A study looking at a quality of life questionnaire for cancer fatigue

Cancer type:

All cancer types





This study looked at how well a quality of life questionnaire measures tiredness (fatigue) caused by cancer.

More about this trial

Cancer and its treatment can cause fatigue. This can affect people’s daily life, social life and quality of life. So it is important that health care professionals can measure the level of fatigue and how it affects people.

The study team had developed a questionnaire to help do this. It was called EORTC QLQ FA13. But they needed to make sure it asked the right questions so that doctors can assess fatigue accurately.

The aim of this study was to find out how well this questionnaire measures fatigue caused by cancer.

Summary of results

The research team were able to test and update the questionnaire to measure fatigue caused by cancer or cancer treatment.

This study recruited people in 2013 and 2014, and the results were published in 2017.

This study recruited more than 900 people who had been diagnosed with cancer. This included:

  • 311 people having treatment aimed at curing their cancer
  • 222 people having treatment to help relieve symptoms of advanced cancer
  • 212 people who finished treatment between 12 and 18 months before joining the study and had no signs of cancer
  • 199 people who finished treatment between 3 and 6 years before joining the study and had no signs of cancer

Everyone taking part filled out the EORTC QLQ FA13 questionnaire. People having treatment completed it before, during and after treatment. People who had finished treatment completed it twice, at least one week apart.

The questionnaire asked them about how much fatigue had affected different parts of their life during the last week. It included areas such as:

  • lacking energy or feeling exhausted
  • feeling helpless or frustrated
  • having trouble thinking clearly or getting confused
  • whether they were able to do normal, day to day activities

The research team analysed the results and found that the questionnaire did accurately measure the level of fatigue in people with cancer. They found that one of the questions was not very useful, so they removed it from the questionnaire.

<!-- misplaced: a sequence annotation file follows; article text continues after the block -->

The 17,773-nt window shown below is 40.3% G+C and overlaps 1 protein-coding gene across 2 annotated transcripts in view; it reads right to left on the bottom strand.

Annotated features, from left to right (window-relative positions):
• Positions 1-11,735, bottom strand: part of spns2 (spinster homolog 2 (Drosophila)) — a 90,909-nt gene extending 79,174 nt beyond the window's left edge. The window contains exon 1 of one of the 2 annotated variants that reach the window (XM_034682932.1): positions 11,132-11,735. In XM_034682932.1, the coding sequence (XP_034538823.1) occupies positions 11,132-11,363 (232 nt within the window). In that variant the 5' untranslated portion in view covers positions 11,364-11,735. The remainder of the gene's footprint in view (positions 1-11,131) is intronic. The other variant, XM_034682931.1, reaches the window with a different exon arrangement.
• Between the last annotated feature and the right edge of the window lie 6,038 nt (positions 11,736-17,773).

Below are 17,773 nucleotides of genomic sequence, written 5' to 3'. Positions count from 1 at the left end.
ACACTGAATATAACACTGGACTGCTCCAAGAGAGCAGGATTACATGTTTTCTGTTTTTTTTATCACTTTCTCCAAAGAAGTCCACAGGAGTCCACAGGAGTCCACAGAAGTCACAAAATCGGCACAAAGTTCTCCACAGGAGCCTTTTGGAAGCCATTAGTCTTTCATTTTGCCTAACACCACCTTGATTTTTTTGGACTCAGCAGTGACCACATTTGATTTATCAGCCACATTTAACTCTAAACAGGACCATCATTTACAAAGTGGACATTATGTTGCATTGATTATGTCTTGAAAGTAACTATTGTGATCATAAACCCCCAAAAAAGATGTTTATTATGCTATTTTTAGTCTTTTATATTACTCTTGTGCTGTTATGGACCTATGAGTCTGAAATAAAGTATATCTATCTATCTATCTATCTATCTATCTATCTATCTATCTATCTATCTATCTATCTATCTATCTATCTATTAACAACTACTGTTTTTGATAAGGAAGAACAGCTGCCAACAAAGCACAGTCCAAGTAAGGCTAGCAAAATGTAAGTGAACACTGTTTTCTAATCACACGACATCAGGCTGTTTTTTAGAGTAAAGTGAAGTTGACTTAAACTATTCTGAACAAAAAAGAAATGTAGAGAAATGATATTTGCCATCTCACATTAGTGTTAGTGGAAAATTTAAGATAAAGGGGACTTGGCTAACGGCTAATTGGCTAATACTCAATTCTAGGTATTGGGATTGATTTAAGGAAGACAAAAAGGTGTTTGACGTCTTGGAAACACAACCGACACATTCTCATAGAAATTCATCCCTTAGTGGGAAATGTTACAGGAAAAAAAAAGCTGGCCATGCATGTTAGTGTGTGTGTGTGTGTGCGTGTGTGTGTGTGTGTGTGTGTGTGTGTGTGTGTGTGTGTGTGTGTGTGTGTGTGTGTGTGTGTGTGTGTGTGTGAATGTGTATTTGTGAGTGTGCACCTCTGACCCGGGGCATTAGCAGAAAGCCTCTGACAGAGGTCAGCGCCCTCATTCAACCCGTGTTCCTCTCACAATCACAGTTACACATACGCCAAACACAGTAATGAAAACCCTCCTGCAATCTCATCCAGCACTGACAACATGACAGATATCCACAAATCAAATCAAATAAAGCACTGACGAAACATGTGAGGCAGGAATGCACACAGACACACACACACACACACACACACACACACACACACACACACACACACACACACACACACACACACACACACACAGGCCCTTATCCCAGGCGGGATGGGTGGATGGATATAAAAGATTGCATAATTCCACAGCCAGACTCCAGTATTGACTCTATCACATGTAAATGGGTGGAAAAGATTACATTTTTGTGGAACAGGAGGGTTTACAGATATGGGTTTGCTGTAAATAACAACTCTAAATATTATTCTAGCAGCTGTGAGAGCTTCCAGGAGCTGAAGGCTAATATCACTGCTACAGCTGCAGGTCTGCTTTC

The results showed that:

  • fatigue was worse for people with more advanced cancer that had spread
  • fatigue was not as bad for people having radiotherapy compared to other treatments
  • people with higher levels of fatigue had a lower quality of life

The research team were able to test the questionnaire and confirm that it can be used to measure fatigue. The final version is now called EORTC QLQ FA12. It is available from the EORTC Quality of Life Department in 11 languages for doctors around the world to use.

We have based this summary on information from the research team. The information they sent us has been reviewed by independent specialists (peer reviewed Open a glossary item) and published in a medical journal. The figures we quote above were provided by the trial team who did the research. We have not analysed the data ourselves.

Recruitment start:

Recruitment end:

How to join a clinical trial

Please note: In order to join a trial you will need to discuss it with your doctor, unless otherwise specified.

Please note - unless we state otherwise in the summary, you need to talk to your doctor about joining a trial.

Chief Investigator

Dr Elizabeth Anne Lanceley

Supported by

European Organisation for Research and Treatment of Cancer (EORTC)
NIHR Clinical Research Network: Cancer
University College London Hospitals NHS Foundation Trust

If you have questions about the trial please contact our cancer information nurses

Freephone 0808 800 4040

Last review date

CRUK internal database number:


Please note - unless we state otherwise in the summary, you need to talk to your doctor about joining a trial.

Last reviewed:

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